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Understanding anxiety disorders

Most people experience anxiety at some point in their lives and some nervousness in anticipation of a real situation. However if a person cannot shake unwarranted worries, or if the feelings are jarring to the point of avoiding everyday activities, he or she most likely has an anxiety disorder.

Anxiety disorders affect about 18 percent of American adults each year (and about twice as many women as men), causing them to be filled with fearfulness and uncertainty. Unlike the relatively mild, brief anxiety caused by a stressful event – such as speaking in public or a first date – anxiety disorders last at least six months and can get worse if they are not treated.

Anxiety disorders commonly occur along with other illnesses, including alcohol or substance abuse, which may mask anxiety symptoms or make them worse. In some cases, these other illnesses need to be treated before a person will respond to treatment for the anxiety disorder.

There are many types of anxiety disorders including

Generalized Anxiety Disorder (GAD)
GAD is diagnosed when a person worries excessively about a variety of everyday problems for at least six months. People with GAD can’t seem to get rid of their concerns, even though they usually realize that their anxiety is more intense than the situation warrants. They can’t relax, startle easily, and have difficulty concentrating. Often they have trouble falling asleep or staying asleep. They may worry excessively about work, relationships, finances, the well-being of one’s family, potential misfortunes, and impending deadlines. Sporadic panic attacks are common.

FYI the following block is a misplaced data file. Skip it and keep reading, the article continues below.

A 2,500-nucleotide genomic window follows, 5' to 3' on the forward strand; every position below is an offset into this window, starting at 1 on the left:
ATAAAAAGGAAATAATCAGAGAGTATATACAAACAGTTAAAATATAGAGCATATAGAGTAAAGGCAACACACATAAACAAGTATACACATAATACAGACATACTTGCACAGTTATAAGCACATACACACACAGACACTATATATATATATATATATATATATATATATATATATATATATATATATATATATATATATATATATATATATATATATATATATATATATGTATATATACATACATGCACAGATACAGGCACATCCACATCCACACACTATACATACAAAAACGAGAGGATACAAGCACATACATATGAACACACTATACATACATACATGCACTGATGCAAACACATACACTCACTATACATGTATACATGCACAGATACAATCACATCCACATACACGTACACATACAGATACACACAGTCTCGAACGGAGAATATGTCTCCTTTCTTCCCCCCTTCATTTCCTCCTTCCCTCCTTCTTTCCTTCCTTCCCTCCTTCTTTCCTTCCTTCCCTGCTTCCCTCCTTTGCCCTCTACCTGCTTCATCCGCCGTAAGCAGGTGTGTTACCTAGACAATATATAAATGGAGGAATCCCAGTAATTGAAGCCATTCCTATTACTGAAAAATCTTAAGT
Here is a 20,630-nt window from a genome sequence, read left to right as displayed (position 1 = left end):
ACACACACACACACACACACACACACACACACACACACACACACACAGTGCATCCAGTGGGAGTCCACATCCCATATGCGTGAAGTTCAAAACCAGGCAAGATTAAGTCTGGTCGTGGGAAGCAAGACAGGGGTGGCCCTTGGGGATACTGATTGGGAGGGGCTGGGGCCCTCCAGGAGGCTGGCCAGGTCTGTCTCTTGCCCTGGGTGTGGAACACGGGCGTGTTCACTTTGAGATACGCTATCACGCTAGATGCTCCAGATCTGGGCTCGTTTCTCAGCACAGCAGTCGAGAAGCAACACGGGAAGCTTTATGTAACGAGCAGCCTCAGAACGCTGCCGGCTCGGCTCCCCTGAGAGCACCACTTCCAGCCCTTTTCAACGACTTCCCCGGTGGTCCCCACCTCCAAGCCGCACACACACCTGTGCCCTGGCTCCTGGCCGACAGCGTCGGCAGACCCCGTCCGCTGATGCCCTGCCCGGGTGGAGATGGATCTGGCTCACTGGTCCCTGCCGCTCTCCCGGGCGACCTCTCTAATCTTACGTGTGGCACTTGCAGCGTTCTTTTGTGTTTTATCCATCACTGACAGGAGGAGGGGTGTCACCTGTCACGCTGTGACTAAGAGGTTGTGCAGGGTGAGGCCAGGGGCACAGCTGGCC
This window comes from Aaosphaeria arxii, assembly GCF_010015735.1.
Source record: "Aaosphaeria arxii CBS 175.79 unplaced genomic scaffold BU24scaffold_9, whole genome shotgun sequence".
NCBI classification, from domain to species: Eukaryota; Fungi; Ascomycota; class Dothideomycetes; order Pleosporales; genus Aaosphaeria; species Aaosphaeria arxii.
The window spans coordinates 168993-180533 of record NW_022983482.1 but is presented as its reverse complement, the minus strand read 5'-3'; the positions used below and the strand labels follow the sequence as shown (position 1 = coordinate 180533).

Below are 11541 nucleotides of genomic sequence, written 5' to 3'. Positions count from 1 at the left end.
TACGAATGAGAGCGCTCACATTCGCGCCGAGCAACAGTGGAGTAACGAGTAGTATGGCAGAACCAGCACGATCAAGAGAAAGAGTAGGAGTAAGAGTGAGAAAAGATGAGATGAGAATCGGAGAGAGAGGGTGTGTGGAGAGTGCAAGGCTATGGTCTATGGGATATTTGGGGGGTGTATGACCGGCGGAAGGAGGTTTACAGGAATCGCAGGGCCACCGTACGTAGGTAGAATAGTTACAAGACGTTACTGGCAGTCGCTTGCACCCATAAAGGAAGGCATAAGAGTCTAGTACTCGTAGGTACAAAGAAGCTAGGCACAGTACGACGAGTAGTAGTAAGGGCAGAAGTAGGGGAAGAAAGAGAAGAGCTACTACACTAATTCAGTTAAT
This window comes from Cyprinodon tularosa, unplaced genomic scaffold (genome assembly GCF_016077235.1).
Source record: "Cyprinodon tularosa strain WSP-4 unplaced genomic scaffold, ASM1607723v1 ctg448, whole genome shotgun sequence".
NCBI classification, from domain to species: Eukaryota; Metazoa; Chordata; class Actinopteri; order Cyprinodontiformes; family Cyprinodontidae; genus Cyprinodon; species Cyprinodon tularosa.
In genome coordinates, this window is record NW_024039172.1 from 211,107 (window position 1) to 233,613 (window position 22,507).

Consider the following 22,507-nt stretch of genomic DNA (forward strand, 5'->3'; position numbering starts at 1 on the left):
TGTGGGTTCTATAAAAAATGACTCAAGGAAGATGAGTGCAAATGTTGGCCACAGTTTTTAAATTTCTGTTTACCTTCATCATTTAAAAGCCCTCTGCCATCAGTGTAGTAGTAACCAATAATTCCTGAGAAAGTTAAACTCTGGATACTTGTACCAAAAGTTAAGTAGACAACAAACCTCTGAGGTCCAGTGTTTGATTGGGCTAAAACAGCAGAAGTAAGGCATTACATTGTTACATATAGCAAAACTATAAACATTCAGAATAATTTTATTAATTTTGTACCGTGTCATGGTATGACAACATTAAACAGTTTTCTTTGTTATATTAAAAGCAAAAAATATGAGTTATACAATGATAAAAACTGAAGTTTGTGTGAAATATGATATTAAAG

Physical symptoms that often accompany the anxiety include fatigue, headaches, muscle tension, muscle aches, difficulty swallowing, trembling, twitching, irritability, sweating, nausea, lightheadedness, having to go to the bathroom frequently, feeling out of breath, and hot flashes.

When their anxiety level is mild, people with GAD can function socially and hold down a job. Although they don’t avoid certain situations as a result of their disorder, people with GAD can have difficulty carrying out the simplest daily activities if their anxiety is severe.

Other anxiety disorders, depression, or substance abuse often accompany GAD, which rarely occurs alone. GAD is commonly treated with medication or cognitive-behavioral therapy, but co-occurring conditions must also be treated using the appropriate therapies.

Anxiety is among the most common, most treatable mental disorders. Effective treatments include cognitive behavioral therapy, relaxation techniques, and biofeedback to control muscle tension.

Medication, most commonly anti-anxiety drugs, such as benzodiazepine and its derivatives, also may be required in some cases. Some commonly prescribed anti-anxiety medications are diazepam, alprazolam, and lorazepam. The non-benzodiazepine anti-anxiety medication buspirone can be helpful for some individuals.

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